Wanguo v Republic (Criminal Revision E051 of 2022)  KEHC 75 (KLR) (Crim) (18 January 2023) (Ruling)
Neutral citation:  KEHC 75 (KLR)
Republic of Kenya
Criminal Revision E051 of 2022
LN Mutende, J
January 18, 2023
Joseph Kani Wanguo
1.Joseph Kani Wanguo, the Applicant, was arraigned in court following allegations of having committed three (3) offences. At the outset, he denied the charge of trafficking in narcotic drugs worth Ksh.3000/-, by storing; but, admitted having obtained money, Kenya Shillings Two Thousand (Ksh. 2000/-) from Mercy Kelvin Mbone, with an intent to defraud and by false pretence; and, having resisted arrest by police officers.
2.Consequently, he was convicted on the 2nd and 3rd Counts and sentenced to pay a fine of Kenya Shillings Ten Thousand (Ksh.10,000/-) and, in default, to serve twelve months imprisonment on the 2nd Count; and, to serve two (2) years imprisonment on the 3rd Count. The sentences were to run consecutively.
3.Through an undated application filed herein on 23rd March, 2022, the applicant seeks review of the sentence of the subordinate court.
4.The application is premised on grounds that the applicant was not granted an option of fine on the 3rd Count. The applicant swore an affidavit in support of the application where he deposed that he was drunk at the time of arrest. He sought to be granted an affordable fine in order to prepare for the defence in respect of the charge of trafficking in narcotic drugs.
5.The Respondent through learned Prosecution Counsel, Ms. Kibathi, conceded the application. She urged that the sentence on the 2nd Count was harsh and illegal. She called upon the court to exercise its discretion pursuant to Section 28 of the Penal Code.
6.On the 3rd Count, she submitted that the applicant was a first offender and having pleaded guilty at the earliest opportunity, he would be entitled to a fine. In that regard reliance was placed on the case of Jackson Konde Kyalo vs Republic (2018) eKLR where Otieno PJO J. stated that:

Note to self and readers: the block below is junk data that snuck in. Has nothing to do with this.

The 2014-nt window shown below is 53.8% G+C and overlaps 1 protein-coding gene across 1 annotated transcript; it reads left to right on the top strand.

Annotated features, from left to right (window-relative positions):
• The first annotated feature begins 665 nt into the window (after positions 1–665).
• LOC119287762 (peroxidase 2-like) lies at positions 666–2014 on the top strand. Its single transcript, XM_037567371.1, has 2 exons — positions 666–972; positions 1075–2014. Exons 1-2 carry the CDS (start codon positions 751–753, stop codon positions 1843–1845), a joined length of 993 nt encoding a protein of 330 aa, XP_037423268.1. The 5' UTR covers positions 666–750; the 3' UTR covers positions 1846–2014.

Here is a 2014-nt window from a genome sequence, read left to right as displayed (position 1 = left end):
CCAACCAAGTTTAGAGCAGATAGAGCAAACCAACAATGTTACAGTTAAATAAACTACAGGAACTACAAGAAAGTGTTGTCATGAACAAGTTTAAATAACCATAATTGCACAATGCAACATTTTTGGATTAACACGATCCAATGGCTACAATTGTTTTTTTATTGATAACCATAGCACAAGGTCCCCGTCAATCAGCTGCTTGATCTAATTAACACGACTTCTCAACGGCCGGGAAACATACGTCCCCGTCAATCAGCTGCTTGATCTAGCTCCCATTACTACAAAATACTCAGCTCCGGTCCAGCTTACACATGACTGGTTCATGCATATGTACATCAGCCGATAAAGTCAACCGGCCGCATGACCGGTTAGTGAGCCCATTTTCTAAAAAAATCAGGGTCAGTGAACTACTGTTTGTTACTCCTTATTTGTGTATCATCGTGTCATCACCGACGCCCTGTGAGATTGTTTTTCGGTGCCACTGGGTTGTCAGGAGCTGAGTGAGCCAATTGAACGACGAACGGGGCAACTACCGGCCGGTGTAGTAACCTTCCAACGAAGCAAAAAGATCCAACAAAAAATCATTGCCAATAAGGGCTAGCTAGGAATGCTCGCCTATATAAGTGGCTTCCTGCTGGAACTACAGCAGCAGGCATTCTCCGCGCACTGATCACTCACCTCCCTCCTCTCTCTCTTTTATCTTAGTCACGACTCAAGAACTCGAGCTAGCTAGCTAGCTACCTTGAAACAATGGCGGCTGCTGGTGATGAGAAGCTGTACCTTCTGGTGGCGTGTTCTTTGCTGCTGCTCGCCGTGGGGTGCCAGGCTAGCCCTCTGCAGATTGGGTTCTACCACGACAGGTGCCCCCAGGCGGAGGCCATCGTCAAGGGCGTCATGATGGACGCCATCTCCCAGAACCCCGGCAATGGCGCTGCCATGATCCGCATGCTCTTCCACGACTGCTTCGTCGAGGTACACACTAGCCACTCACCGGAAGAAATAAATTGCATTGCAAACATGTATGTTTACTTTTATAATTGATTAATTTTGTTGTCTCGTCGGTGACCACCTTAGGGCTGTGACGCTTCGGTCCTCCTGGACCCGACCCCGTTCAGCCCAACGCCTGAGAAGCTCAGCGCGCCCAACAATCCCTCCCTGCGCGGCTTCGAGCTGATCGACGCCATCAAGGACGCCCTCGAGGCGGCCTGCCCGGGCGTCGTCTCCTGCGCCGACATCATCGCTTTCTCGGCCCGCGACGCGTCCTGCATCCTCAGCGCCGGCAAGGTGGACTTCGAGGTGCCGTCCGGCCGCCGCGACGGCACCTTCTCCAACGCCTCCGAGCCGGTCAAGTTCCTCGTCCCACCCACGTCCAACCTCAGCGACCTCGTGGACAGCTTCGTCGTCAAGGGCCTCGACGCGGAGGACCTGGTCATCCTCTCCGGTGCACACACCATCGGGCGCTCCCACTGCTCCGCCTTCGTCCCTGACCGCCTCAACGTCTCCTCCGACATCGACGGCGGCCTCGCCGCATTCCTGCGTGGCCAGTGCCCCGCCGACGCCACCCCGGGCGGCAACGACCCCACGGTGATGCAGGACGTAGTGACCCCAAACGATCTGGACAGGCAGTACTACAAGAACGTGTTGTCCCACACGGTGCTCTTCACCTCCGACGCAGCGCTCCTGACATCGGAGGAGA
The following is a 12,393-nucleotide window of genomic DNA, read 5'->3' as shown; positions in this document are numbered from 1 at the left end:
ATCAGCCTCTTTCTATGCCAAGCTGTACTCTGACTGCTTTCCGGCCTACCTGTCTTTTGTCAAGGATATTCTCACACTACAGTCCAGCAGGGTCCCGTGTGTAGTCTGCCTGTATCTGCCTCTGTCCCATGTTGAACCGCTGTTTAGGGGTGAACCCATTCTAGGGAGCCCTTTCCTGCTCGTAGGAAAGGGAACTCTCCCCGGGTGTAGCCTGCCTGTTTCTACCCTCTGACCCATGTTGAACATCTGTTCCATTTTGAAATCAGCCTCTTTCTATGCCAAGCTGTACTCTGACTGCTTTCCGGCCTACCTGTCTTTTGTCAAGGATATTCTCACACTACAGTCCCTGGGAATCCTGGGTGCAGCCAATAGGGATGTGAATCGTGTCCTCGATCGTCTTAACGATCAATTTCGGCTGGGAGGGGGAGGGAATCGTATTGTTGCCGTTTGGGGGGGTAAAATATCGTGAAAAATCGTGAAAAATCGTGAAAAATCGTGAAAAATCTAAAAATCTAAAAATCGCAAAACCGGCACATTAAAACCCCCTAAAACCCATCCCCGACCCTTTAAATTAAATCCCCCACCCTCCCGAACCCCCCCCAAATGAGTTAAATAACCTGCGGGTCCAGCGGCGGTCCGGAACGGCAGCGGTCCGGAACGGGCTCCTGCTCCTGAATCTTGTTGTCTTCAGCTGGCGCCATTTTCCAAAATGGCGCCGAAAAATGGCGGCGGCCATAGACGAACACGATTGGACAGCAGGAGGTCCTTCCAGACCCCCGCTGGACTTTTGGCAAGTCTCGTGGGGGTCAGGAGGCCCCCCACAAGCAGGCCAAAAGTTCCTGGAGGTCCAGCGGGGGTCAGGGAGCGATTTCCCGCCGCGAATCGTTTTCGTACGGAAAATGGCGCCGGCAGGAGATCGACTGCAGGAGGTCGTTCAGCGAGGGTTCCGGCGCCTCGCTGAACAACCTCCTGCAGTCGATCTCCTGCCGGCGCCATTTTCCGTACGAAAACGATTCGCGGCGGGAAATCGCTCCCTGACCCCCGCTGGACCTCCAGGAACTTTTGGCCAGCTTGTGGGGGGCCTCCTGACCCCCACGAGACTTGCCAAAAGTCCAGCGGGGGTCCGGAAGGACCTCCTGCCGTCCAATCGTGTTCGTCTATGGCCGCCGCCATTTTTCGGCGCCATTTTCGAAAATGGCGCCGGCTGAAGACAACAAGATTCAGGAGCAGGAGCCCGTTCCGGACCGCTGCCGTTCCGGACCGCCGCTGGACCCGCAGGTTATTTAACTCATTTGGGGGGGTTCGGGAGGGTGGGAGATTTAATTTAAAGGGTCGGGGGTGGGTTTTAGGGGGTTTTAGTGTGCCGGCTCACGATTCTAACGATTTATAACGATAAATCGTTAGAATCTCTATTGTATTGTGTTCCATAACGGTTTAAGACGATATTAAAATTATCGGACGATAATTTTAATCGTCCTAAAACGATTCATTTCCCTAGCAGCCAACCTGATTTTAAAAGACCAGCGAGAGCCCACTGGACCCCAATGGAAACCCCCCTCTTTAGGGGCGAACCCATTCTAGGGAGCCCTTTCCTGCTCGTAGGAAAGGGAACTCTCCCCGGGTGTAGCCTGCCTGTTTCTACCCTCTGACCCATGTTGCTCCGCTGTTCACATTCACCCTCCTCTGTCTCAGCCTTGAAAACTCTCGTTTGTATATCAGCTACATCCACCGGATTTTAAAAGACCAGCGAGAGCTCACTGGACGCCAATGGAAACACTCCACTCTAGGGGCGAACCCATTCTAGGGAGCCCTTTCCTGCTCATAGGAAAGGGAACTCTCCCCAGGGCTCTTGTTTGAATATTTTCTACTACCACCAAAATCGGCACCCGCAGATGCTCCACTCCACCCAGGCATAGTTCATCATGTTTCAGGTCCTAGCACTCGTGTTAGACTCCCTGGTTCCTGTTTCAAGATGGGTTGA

7.This court has the jurisdiction to review the verdict of the subordinate court where it has exceeded its limit of jurisdiction or where there is incorrectness, an illegality and impropriety. Revisional jurisdiction is provided by Section 362 of the Criminal Procedure Code (CPC) that provides as follows:
8.On Count 2, the applicant contravened the provisions of Section 313 of the Penal Code which provides thus:
9.The trial court having opted to fine the applicant, it ought to have been guided by Section 28 of the Penal Code that provides thus:(2)In the absence of express provisions in any written law relating thereto, the term of imprisonment or detention under the Detention Camps Act (Cap. 91) ordered by a court in respect of the non-payment of any sum adjudged to be paid for costs under section 32 or compensation under section 31 or in respect of the non-payment of a fine or of any sum adjudged to be paid under the provisions of any written law shall be such term as in the opinion of the court will satisfy the justice of the case, but shall not exceed in any such case the maximum fixed by the following scale — Amount Maximum periodNot exceeding Sh. 500 ............ 14 daysExceeding Sh. 500 but not exceedingSh. 2,500 ......... 1 monthExceeding Sh. 2,500 but not exceedingSh. 15,000 ............ 3 monthsExceeding Sh. 15,000 but not exceedingSh.50,000 .......... 6 monthsExceeding Sh. 50,000 ……… 12 months
10.Imposing a default sentence of twelve (12) months imprisonment was improper. Therefore, I set the default sentence aside which I substitute with three (3) months imprisonment.
11.On Count 3, Section 103(a) of the National Police Service Act stipulate as follows:Any person who—(a)Assaults, resists or willfully obstructs a police officer in the due execution of the police officer’s duties; commits an offence and shall be liable on conviction to a fine not exceeding one million shillings or to imprisonment for a term not exceeding ten years, or to both.
12.Facts of the case as presented indicate that following a report made by Mercy Kelvin of obtaining money by falsely pretending that he would sell to her a cellphone, the applicant started dodging her. And when the police moved to arrest him, he became rowdy, an act that compelled the officers to seek reinforcement.
13.For an appellate court to interfere with the sentence of a lower court, it must be demonstrated that some prejudice resulted from the error occasioned. In the case of Shadrack Kipkoech Kogo - vs - R. Eldoret Criminal Appeal No.253 of 2003 the Court of Appeal stated thus:
14.In meting out the sentence, the trial court was not elaborate. Looking at the facts, it is stated that the applicant was rowdy, which could have meant that he was noisy and disorderly, but, what he did was not specified.
15.The applicant was a first offender. He pleaded guilty at git-go, therefore, saved judicial time. This having been the case, as pointed out by the learned prosecution counsel, no reason has been disclosed why a fine was not imposed at the outset. As a consequence, the sentence was harsh. In the premises, I set aside the sentence imposed which I substitute with the term served.
16.The lower court file shall be returned to the trial court with a view of hearing the charge the applicant denied.
17.It is so ordered.
DATED, SIGNED AND DELIVERED VIRTUALLY ATNAIROBI, THIS 18TH DAY OF JANUARY, 2023.L. N. MUTENDEJUDGE IN THE PRESENCE OF:Ms. Chege for DPPApplicantCourt Assistant – Mutai